Aug 11 2017

A Kickstand Support Keeps Your Bike Upstanding and It’s Absolutely Free! by Tamia Nelson

Road shoulders aren’t always wide and paved. More often than not, the verge is adrift with sand, loose gravel, or unconsolidated soil. This doesn’t bode well for cyclists who use a kickstand to keep their bike upright when they pull off the travel lane to get off the bike. Why? Because you may walk away from your parked bike only to hear it topple over before you’re more than a few steps away. Luckily, there’s an easy way to prevent the slow subsidence that sometimes topples our bikes: the kickstand support. Tamia tells you how.

Are you tired of having your bike’s kickstand sink into sand or slide sideways in gravel? Here’s an easy solution to this common problem, one that weighs very little and costs absolutely nothing — a stout metal jar lid. Almost any lid will do, though a wide lid works better than a narrow one.

The principle is simple. The lid spreads out the load, providing a stable base of support for the kickstand leg and reducing the likelihood that it will punch down into soft sand or slip on loose gravel. Just put the lid on the ground with the threaded flange uppermost. Then maneuver the kickstand’s leg into place. That’s it. Mission accomplished.

My kickstand support is a lid from an empty jar of salsa, if you’re interested, but just about any metal jar lid will do. It’s a good idea to check that the lid doesn’t shift when you release your grip on the bike — and that the kickstand leg doesn’t skate across the metal surface. Sometimes you have to move the lid a bit to find a more stable lie. But that’s about all. Once your bike is standing pretty, you can walk away, confident that it will remain upright.

Outstanding!

After many months of use, however, your support may begin to show its age. When it starts to look like it’s been hit with birdshot, it’s probably time to consign it to the recycling bin and get a new lid. But you’ve really no cause for complaint. The price is right.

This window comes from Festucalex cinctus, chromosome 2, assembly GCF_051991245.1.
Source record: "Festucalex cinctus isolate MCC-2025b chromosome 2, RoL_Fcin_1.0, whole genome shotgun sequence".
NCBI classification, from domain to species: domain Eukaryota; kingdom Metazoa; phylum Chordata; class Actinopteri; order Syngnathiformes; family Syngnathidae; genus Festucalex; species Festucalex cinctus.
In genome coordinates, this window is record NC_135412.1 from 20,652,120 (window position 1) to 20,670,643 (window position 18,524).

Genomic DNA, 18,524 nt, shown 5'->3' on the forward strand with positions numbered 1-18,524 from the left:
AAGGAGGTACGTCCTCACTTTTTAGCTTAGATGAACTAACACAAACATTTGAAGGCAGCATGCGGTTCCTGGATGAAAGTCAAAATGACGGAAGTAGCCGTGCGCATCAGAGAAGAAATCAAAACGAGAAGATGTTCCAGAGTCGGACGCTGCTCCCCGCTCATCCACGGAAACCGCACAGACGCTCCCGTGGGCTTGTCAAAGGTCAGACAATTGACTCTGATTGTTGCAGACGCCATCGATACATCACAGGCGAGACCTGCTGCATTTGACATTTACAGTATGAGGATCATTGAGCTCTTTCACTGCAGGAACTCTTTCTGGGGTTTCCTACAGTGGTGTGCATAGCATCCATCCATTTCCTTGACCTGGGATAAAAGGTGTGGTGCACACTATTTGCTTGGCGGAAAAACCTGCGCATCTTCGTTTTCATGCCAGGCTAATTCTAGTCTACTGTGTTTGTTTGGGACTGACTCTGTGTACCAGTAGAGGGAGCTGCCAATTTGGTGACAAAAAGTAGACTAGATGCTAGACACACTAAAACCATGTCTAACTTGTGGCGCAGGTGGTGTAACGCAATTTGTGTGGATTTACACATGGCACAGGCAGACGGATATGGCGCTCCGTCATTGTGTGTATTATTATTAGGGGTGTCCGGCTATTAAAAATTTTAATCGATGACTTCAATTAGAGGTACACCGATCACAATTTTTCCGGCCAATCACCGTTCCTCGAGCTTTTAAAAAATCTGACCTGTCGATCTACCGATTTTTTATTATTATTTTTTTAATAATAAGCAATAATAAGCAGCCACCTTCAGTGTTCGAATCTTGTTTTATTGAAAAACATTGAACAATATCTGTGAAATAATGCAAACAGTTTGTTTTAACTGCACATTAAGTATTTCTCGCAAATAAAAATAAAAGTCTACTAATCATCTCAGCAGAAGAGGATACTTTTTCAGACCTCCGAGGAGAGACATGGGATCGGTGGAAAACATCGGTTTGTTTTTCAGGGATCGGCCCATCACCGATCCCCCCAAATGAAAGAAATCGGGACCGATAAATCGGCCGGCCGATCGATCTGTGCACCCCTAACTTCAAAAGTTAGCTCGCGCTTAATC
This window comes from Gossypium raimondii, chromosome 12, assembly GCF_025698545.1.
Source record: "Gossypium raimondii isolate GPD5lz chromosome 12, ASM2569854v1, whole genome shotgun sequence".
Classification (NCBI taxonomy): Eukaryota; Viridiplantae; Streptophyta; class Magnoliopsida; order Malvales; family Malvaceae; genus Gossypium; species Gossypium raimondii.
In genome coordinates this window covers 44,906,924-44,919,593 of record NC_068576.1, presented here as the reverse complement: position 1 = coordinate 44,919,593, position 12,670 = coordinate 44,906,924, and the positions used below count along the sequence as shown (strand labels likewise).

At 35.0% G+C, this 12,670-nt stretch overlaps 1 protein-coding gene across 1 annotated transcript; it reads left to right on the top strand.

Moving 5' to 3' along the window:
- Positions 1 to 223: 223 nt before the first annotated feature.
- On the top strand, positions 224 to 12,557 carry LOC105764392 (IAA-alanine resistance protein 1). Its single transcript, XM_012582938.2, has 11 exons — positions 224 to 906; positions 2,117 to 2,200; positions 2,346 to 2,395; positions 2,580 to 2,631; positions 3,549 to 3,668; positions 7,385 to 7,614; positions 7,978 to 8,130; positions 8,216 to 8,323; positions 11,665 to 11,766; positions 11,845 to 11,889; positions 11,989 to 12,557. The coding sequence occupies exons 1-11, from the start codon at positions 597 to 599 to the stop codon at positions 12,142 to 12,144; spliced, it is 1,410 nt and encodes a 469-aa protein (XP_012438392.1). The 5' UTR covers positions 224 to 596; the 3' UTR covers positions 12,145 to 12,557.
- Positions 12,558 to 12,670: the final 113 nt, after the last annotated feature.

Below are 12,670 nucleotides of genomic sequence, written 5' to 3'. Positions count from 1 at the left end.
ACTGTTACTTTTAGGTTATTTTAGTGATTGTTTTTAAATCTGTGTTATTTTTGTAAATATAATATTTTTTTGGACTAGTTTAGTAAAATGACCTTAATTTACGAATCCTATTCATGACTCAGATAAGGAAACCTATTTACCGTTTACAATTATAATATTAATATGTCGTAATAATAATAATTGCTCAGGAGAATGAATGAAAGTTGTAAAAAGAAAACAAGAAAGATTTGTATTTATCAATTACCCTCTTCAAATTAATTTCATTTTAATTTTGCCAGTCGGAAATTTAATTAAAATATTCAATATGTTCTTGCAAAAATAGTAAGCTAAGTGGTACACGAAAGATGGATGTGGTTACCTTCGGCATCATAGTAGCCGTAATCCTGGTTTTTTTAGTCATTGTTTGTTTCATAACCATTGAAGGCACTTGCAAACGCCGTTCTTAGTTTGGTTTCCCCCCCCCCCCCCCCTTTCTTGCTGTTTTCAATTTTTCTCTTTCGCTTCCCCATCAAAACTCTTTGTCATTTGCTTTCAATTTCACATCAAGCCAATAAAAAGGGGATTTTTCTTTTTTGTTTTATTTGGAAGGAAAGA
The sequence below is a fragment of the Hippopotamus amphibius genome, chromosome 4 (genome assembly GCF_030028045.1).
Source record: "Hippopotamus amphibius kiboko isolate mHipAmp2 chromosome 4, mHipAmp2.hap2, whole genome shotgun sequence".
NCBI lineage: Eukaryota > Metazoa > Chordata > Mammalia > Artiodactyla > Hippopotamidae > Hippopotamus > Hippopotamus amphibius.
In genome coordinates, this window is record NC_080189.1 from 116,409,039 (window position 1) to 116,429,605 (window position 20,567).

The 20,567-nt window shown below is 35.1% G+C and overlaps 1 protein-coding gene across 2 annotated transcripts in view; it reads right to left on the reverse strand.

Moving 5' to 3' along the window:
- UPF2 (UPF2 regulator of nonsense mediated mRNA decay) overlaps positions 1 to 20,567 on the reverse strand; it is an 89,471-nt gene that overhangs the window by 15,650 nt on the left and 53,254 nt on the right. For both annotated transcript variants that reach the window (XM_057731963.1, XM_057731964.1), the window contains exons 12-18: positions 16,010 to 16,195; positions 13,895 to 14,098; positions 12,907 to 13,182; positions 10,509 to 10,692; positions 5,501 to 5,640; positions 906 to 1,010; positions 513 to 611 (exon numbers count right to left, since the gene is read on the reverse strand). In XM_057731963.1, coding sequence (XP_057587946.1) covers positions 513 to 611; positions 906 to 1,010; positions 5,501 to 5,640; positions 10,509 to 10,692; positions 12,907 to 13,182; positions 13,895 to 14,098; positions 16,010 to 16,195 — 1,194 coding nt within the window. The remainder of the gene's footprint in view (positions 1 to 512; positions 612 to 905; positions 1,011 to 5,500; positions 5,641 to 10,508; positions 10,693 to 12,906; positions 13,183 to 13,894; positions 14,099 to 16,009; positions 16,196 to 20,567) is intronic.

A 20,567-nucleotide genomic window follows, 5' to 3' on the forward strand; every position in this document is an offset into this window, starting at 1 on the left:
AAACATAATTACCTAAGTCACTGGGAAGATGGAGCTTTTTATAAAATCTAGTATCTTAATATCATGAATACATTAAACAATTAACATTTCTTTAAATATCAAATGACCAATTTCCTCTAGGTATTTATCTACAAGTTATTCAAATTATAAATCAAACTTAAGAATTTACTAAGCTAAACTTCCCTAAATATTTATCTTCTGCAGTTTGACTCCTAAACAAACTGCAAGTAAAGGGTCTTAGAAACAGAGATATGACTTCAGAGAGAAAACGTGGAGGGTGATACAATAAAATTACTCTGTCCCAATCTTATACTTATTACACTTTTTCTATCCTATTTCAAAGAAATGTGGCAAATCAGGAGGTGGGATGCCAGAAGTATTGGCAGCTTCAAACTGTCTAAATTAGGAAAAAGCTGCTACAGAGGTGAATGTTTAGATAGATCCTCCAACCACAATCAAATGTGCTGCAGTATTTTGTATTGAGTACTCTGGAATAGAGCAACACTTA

Will this work with a two-legged kickstand like the Pletscher? I haven’t tried it, but I can’t think of why it wouldn’t. You’ll need two lids, though —and it will probably be a bit fussier to get the legs where they have to go. Anyway, even if you need two supports, they shouldn’t weigh your down, and it’s not hard to keep it stowed but handy. I slip my lid into the map slot of my handlebar bag:

It's Not Heavy

But if you don’t use a bar bag your can probably find room in the seat pack that holds your spare tube and tools. (You do carry a tube and tools, don’t you?) Or just tuck your lid into your jersey or jacket pocket.

However you decide to haul your support around, you can now leave your bike on its kickstand without a qualm, knowing that you’ll find it upright and undamaged on your return. That’s a happy state of affairs, isn’t it?

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Jul 22 2017

In It for the Long Haul: Building Up the Ultimate Surly by Tamia Nelson

Tamia’s Surly Long Haul Trucker is a heavy beast. Too heavy. It’s time she did something about that.

OK. I’ll come clean. My Surly LHT is a heavy beast. Too heavy. That’s not just my opinion, by the way. Almost any advertising copywriter you ask will tell you so. So I’m putting my Surly on a diet. I’ll begin by stripping off all the stock components and then building the bike up with totally new stuff. No, not just new stuff. The newest stuff, some of it so new that the ad copywriters haven’t seen it yet. Obviously, being so new, it’s also the lightest stuff. And the most expensive. But who’s counting the cost? Not me. I just sold my next novel to HarperCollins. So price is no object.

Will it be worth it? Sure. Once my state-of-the-art bike is ready for the road, I figure I’ll be riding triple centuries with no more effort than it took me to do doubles on my “old” bike. Honest. And I bet you’d like to do the same. Which is why I’m going to outline my rebuild plan, beginning with…